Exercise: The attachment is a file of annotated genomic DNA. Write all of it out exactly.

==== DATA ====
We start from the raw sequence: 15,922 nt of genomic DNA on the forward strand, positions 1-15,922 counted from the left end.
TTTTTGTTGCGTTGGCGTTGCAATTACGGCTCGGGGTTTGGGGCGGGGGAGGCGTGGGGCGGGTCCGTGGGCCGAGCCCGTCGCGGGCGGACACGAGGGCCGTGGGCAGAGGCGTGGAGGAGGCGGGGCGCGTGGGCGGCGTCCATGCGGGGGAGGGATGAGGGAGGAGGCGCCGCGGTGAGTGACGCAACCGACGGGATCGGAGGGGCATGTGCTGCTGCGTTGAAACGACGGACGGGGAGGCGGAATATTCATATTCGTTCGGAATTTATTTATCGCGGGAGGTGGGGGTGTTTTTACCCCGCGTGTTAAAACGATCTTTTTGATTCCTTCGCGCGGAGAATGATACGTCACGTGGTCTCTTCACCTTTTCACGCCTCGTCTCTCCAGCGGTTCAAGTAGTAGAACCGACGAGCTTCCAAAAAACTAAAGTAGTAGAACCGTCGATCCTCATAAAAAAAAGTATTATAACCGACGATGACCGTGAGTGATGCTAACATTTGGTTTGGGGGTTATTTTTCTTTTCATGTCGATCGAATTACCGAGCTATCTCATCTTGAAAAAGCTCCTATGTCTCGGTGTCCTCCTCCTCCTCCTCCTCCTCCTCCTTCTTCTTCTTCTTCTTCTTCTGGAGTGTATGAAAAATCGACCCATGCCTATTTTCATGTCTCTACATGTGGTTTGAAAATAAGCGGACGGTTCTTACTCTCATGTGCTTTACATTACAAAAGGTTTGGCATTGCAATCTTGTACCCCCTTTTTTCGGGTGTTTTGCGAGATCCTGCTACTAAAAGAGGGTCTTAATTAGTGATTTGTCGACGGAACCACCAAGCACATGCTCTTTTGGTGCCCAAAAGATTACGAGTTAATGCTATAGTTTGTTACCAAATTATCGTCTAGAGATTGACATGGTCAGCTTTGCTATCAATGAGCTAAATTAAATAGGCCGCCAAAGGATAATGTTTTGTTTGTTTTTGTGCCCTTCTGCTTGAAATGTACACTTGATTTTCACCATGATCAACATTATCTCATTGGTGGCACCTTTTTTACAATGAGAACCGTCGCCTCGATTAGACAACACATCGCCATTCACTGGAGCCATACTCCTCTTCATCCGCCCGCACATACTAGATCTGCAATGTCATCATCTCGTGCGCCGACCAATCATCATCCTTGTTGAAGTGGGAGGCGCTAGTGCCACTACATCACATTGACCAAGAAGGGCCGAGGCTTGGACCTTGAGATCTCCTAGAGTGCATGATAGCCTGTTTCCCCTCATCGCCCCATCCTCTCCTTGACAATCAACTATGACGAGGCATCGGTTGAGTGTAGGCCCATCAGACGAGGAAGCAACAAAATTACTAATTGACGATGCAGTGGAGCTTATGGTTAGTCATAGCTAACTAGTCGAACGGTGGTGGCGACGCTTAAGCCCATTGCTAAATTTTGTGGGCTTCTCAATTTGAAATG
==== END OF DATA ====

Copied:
We start from the raw sequence: 15,922 nt of genomic DNA on the forward strand, positions 1-15,922 counted from the left end.
TTTTTGTTGCGTTGGCGTTGCAATTACGGCTCGGGGTTTGGGGCGGGGGAGGCGTGGGGCGGGTCCGTGGGCCGAGCCCGTCGCGGGCGGACACGAGGGCCGTGGGCAGAGGCGTGGAGGAGGCGGGGCGCGTGGGCGGCGTCCATGCGGGGGAGGGATGAGGGAGGAGGCGCCGCGGTGAGTGACGCAACCGACGGGATCGGAGGGGCATGTGCTGCTGCGTTGAAACGACGGACGGGGAGGCGGAATATTCATATTCGTTCGGAATTTATTTATCGCGGGAGGTGGGGGTGTTTTTACCCCGCGTGTTAAAACGATCTTTTTGATTCCTTCGCGCGGAGAATGATACGTCACGTGGTCTCTTCACCTTTTCACGCCTCGTCTCTCCAGCGGTTCAAGTAGTAGAACCGACGAGCTTCCAAAAAACTAAAGTAGTAGAACCGTCGATCCTCATAAAAAAAAGTATTATAACCGACGATGACCGTGAGTGATGCTAACATTTGGTTTGGGGGTTATTTTTCTTTTCATGTCGATCGAATTACCGAGCTATCTCATCTTGAAAAAGCTCCTATGTCTCGGTGTCCTCCTCCTCCTCCTCCTCCTCCTCCTTCTTCTTCTTCTTCTTCTTCTGGAGTGTATGAAAAATCGACCCATGCCTATTTTCATGTCTCTACATGTGGTTTGAAAATAAGCGGACGGTTCTTACTCTCATGTGCTTTACATTACAAAAGGTTTGGCATTGCAATCTTGTACCCCCTTTTTTCGGGTGTTTTGCGAGATCCTGCTACTAAAAGAGGGTCTTAATTAGTGATTTGTCGACGGAACCACCAAGCACATGCTCTTTTGGTGCCCAAAAGATTACGAGTTAATGCTATAGTTTGTTACCAAATTATCGTCTAGAGATTGACATGGTCAGCTTTGCTATCAATGAGCTAAATTAAATAGGCCGCCAAAGGATAATGTTTTGTTTGTTTTTGTGCCCTTCTGCTTGAAATGTACACTTGATTTTCACCATGATCAACATTATCTCATTGGTGGCACCTTTTTTACAATGAGAACCGTCGCCTCGATTAGACAACACATCGCCATTCACTGGAGCCATACTCCTCTTCATCCGCCCGCACATACTAGATCTGCAATGTCATCATCTCGTGCGCCGACCAATCATCATCCTTGTTGAAGTGGGAGGCGCTAGTGCCACTACATCACATTGACCAAGAAGGGCCGAGGCTTGGACCTTGAGATCTCCTAGAGTGCATGATAGCCTGTTTCCCCTCATCGCCCCATCCTCTCCTTGACAATCAACTATGACGAGGCATCGGTTGAGTGTAGGCCCATCAGACGAGGAAGCAACAAAATTACTAATTGACGATGCAGTGGAGCTTATGGTTAGTCATAGCTAACTAGTCGAACGGTGGTGGCGACGCTTAAGCCCATTGCTAAATTTTGTGGGCTTCTCAATTTGAAATG